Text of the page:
THE STATE OF ECONOMY
There are positive indications from bilateral creditors and donor agencies
By SHAMIM AHMED RIZVI
Nov 05 - 11, 2001
While painting a rather dismal picture of Pakistan's present state of economy, the governor, State Bank of Pakistan, in his lecture on "Global Economic Outlook" at the Government College Lahore, last week, expressed hope for a welcome change in country's economic scenario in the near future "thanks to government policy decision to join the international community in the fight against global terrorism".
The Governor, Dr. Ishrat Hussain, said that Pakistan was expected to receive financial assistance of about $800 million mostly in the shape of grants from the USA and other donor nations in the near future. He further sounded optimistic about relief partly in the form of grants and partly by way of restructuring in respect of the outstanding multilateral loans of $16 billion.
In the aftermath of September 11 events in the Washington and New York and Pakistan joining the US led war against terrorism, various initiatives have been taken by the International community and institutions to provide a measure of relief to the economy of Pakistan. The steps so far taken include lifting of sanctions by the USA, Japan, UK and Germany, liberal rescheduling of past loans, increased access to the markets of developed countries grants and aid for balance of payment and budgetary requirements in moderate amounts besides promises of soft term Liberal Loans from International Institutions.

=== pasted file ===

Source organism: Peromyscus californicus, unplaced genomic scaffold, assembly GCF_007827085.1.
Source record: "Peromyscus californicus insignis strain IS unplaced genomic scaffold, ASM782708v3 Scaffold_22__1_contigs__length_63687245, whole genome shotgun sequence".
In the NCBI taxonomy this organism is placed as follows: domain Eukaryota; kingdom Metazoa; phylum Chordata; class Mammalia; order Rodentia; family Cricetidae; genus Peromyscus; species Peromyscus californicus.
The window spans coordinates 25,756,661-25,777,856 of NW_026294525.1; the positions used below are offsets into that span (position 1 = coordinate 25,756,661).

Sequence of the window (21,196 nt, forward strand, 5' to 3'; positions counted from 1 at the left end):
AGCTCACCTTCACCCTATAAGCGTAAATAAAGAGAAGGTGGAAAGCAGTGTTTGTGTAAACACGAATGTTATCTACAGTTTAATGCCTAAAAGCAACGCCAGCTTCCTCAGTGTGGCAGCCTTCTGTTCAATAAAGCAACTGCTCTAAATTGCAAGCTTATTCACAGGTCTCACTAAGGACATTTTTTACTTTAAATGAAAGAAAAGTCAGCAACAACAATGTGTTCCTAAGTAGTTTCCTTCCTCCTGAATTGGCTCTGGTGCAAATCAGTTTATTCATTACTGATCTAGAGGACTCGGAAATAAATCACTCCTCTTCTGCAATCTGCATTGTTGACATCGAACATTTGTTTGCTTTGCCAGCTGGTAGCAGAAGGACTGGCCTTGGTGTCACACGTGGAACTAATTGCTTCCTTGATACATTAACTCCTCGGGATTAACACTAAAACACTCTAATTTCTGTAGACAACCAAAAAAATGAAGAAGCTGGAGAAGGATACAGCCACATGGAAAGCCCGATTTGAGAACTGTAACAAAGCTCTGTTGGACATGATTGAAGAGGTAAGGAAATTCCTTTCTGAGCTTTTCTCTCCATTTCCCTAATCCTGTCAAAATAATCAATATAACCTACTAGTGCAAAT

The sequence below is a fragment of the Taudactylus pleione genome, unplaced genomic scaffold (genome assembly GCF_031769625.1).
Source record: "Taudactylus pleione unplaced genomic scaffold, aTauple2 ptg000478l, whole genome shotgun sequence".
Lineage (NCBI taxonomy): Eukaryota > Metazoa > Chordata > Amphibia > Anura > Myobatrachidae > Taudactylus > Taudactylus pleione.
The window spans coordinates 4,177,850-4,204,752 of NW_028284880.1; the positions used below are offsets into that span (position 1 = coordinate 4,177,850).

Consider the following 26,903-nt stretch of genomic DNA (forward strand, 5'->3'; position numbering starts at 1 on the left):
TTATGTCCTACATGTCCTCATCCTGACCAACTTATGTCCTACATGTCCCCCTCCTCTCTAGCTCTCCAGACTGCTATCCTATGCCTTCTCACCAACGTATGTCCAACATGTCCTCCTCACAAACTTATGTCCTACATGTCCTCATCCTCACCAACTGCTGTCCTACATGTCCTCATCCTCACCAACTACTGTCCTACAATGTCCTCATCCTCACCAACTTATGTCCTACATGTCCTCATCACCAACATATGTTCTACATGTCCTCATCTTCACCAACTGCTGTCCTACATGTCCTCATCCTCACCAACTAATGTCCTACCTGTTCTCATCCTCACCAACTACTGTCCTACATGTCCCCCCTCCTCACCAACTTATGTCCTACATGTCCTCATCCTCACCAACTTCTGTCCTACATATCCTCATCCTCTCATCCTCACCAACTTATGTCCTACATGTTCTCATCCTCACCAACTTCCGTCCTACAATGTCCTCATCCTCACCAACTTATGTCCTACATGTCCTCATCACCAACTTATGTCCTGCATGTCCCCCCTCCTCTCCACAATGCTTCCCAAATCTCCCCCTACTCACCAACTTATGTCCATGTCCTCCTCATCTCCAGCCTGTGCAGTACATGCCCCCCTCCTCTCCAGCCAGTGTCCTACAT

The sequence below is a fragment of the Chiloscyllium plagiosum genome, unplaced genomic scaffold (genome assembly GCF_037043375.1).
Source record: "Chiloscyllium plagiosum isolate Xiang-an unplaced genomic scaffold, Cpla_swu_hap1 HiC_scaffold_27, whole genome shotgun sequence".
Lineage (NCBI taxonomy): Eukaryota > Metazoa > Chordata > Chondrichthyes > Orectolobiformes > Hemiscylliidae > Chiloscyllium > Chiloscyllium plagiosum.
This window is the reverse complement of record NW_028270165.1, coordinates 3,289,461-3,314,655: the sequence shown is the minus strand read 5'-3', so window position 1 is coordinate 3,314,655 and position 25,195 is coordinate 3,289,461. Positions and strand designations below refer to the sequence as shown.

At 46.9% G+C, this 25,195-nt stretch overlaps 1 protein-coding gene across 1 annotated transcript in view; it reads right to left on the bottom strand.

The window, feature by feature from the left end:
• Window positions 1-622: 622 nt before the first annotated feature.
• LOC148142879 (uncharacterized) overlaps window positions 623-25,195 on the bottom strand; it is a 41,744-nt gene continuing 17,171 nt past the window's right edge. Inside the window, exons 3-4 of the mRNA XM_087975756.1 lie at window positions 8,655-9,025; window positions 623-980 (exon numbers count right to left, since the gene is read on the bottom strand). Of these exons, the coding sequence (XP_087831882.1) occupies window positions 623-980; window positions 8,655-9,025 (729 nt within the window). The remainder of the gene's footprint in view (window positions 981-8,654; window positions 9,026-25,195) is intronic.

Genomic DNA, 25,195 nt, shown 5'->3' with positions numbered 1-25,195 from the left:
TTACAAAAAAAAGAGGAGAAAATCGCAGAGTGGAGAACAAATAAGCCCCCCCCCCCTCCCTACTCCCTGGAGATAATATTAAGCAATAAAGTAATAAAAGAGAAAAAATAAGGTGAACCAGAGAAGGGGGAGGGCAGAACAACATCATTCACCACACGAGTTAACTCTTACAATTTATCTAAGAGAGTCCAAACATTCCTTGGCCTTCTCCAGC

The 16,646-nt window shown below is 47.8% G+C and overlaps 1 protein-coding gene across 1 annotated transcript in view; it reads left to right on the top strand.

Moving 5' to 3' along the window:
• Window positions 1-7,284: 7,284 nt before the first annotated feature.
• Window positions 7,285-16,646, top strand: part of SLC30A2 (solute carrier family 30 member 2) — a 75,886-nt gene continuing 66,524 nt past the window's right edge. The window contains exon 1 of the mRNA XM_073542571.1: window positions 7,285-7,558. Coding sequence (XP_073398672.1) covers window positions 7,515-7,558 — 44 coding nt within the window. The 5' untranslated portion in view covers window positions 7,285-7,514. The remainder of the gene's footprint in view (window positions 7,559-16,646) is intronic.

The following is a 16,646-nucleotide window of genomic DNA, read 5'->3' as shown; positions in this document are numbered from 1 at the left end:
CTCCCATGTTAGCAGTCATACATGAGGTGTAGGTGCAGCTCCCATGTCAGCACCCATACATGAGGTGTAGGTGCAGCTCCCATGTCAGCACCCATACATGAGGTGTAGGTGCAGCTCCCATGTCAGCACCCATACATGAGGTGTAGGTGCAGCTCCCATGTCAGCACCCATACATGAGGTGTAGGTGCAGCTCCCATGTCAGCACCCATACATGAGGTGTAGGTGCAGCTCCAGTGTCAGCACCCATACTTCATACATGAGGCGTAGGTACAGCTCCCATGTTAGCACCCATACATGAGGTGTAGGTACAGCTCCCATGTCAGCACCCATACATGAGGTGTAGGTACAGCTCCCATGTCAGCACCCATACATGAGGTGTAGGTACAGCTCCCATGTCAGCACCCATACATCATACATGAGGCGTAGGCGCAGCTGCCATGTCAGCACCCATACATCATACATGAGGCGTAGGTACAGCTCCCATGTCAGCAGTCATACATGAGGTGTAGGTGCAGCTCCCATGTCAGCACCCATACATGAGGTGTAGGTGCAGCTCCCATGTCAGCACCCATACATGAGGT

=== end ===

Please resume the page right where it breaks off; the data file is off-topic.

In order to apprise the nation about the net impact of the crisis and the response of the International community, the Finance Minister, Shaukat Aziz, held a press conference in Islamabad last week where he disclosed that the minimum loss would be $ 800 million if the crisis persists for a short period but it may increase to between $ 1 and 2 billion if the current campaign continues till the end of the financial year. The negative effect would originate from reduction in revenues, exports, imports, delay in privatization and fall in foreign direct investment. As regards relief commitments Pakistan has so far been offered $ 781 million for covering its economic losses during the ongoing crisis with the highest package of $ 673 million coming from the USA, Japan, EU and UK, would contribute $ 25 million, $ 45 million and $ 38 million respectively. All of this amount consists of grants, deliverable in cash and would be provided as part of the budgetary support by June 2002. Also, Pakistan was given to understand that grant assistance would continue in the next fiscal. Canada has already converted its $ 285 million loans into social sector funding, which virtually amounts to writing off the liability. UK has also declared concellation of Commonwealth Development Corporation loan" amounting to 24 million pounds. Shaukat Aziz added that major debt relief was expected from Paris Club as bilateral creditors looked very supportive this time. Besides, Pakistan was negotiating foreign loans on concessional terms. In this regard, he referred to PRGF looked foreign PRGF and World Banks banking sector loan.
The Finance Minister also furnished, for the first time, latest foreign debt figures till September 2001. Total foreign debt had accumulated to the tune of $ 37 billion which included bilateral debt of $ 12.5 billion, while $ 15.4 billion were owed to World Bank, IMF, Asian Development Bank and Islamic Development Bank. As regards bilateral debt, Pakistan owed $ 5 billion to Japan, $ 3 billion to USA, $ 1 billion each to Germany and France, $ 318 million to Canada, $ 738 million to Korea, $ 175 million to Italy, $ 127 million to Sweden, $ 103 million to Russian and $ 80 million to the Netherlands. Other borrowings included $ 500 million from Paris Club and $ 751 million from foreign banks. Besides, $ 5 billion were in the shape of dollar deposits and Euro bonds. Against this backdrop, according to the Finance Minister, Pakistan was seeking debt relief from various sources to create fiscal space and reduce poverty from the country.